As I turned onto Rt. 101C, Arlon got off the bike and now it was just the lead vehicle up ahead, and me turning to look back and see 3 red jerseys all pretty close together.  I was fairly confident I could hold the lead, but wasn't sure by how much, and certainly wasn't sure I could keep plugging away.  As I headed past the water stop (which I think is a bit past halfway), the majority of any uphill is over.  I went past 2 miles in 10:09 (which made my 2nd mile 5:13).  I talked with Arlon afterwards and 2nd mile mark may have been off by just a little, but I was definitely hoping it was long.  I started down the descent and just tried to run the same pace and make up some time.  When I took the turn into the parking lot of the hospital, I started to feel it and was just counting down the minutes until the finish.  I went through 3 miles in 15:10 (5:01 third mile) and ran my patented 32-33 last .1 to finish in 15:43...a time I'll gladly take any day.

Scott Ellis (MVS) ran a strong 2nd place in 17:03, and Mark Gibson (WHIRL) was 3rd in 17:11.   I cooled down over the course again (this time, the right way) with Scott and Mark and then headed back to grab some Mexican food from Margaritas.  For my efforts today, I won a goodie bag which included a gift cert for 2, to the restaurant.  Not a bad day at all.  I took the long way back home again, enjoying the ride through the beautiful towns of Exeter, Kensington, E. Kingston,  Newton, and Plaistow....heck, the weather was so nice, even Haverhill looked ok, as I made my way back over to Salem, NH and called it a weekend.

Top 10 Overall

1JIM JOHNSON          33SALEM           NH          15:435:05
2SCOTT ELLIS              29N ANDOVER       MA  17:035:30
3MARK GIBSON         42DURHAM          NH      17:115:33
4DAVID LONG            36BEVERLY         MA        17:155:34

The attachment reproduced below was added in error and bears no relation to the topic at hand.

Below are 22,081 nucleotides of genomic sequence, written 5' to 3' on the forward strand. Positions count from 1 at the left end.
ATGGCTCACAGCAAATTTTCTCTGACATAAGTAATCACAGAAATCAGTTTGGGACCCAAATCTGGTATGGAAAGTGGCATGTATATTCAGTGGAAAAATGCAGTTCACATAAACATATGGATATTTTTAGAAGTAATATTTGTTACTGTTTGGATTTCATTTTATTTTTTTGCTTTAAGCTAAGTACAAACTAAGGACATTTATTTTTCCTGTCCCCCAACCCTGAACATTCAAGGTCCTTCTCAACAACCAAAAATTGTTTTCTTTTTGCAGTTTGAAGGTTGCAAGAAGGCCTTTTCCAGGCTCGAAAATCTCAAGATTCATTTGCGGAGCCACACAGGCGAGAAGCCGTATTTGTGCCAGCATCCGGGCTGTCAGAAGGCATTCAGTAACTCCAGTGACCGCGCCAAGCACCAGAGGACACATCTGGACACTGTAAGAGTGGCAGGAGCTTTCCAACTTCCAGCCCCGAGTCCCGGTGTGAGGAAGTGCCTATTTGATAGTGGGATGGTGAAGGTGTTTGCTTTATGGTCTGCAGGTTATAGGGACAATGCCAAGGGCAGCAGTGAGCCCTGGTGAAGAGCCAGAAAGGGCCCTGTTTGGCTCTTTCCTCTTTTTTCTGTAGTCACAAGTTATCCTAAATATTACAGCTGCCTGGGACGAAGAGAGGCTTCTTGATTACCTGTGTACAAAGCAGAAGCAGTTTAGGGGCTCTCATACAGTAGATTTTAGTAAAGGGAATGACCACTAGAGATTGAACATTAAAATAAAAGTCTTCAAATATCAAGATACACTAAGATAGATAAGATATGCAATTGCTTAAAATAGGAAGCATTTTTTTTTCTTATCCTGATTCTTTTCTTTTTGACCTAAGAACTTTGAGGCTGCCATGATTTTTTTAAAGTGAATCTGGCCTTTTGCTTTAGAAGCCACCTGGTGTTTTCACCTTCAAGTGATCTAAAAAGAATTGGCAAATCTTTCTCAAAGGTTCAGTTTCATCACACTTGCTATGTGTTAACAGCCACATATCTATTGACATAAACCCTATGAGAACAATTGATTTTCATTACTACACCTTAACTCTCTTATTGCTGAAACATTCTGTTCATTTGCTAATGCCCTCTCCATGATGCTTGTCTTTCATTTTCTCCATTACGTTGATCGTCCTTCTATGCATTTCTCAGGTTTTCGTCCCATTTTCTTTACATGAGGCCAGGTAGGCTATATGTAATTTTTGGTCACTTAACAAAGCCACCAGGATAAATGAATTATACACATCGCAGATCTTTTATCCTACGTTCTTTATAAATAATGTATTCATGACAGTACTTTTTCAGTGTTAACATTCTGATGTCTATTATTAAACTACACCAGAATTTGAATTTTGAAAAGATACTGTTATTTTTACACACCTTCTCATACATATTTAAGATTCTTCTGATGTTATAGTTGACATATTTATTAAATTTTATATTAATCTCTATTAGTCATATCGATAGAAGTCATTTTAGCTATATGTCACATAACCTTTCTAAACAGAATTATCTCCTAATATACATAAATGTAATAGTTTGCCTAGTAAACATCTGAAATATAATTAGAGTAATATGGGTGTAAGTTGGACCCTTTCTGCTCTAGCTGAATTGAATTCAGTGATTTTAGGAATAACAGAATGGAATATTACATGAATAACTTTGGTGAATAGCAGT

5JASMIN LEPIR           34PORTSMOUTH    NH  17:385:41
6JIMMY COCHRAN    35SANDOWN         NH    17:425:43
8DAVID DONAWAY   23MILFORD         NH       18:576:07
9ALEX PECK                15STRATHAM        NH    19:016:08
10LISA JACOBUS         28DEERFIELD       NH        19:116:11
583 Total Finishers.

Next up (maybe) will be Big Lake...we'll see how this week's training goes.  Big Lake isn't really a fast course by any means, and I'm not in half marathon PR shape (as far as I know), but it's a fun race, with a good post-party along Alton Bay.... definitely worth the trip up there...


  1. Solid weekend dude. I wish I could be like you. I don't seem to have that many race efforts in me. One a month if I'm lucky. Keep it up.

  2. thanks man...but looking at your workout you just did, i'd say you were able to do about 16 race efforts in a row! ;)...

  3. Thanks for putting my name in hot pink. Nice way to come back on Sunday and run strong. Let me know if you are running the river at all this week.

  4. I might need to remind you that I boast a 10K PR of 33:41. Hardly 'Ace' material! And I spent two hours on Sunday morning complaining about the pace of the long run, which was probably over 7 minutes but felt like tempo effort!

  5. Bob, questions for you (they may be a bit rhetorical in nature...):

    1) When is the last time you actually ran a 10K?
    2) What did you run again at NB? (I should rest my case there)...
    3) You understand that as soon as you run another 10k, you'll actually PR by 2 minutes or more...that is pretty ridiculous...

    14:4X on the roads this year and 31 low - 30 high. I have spoken...

  6. Nice racing, Jim, good to see you on Saturday. I had a slightly less awesome experience. Hopefully I'll be back running in the next couple days. See you at Redhook if not sooner, keep it rolling.

  7. Great weekend Jim. I'm guessing that you'll get 60+ races in this year. You my friend are a nut case. Keep it up!!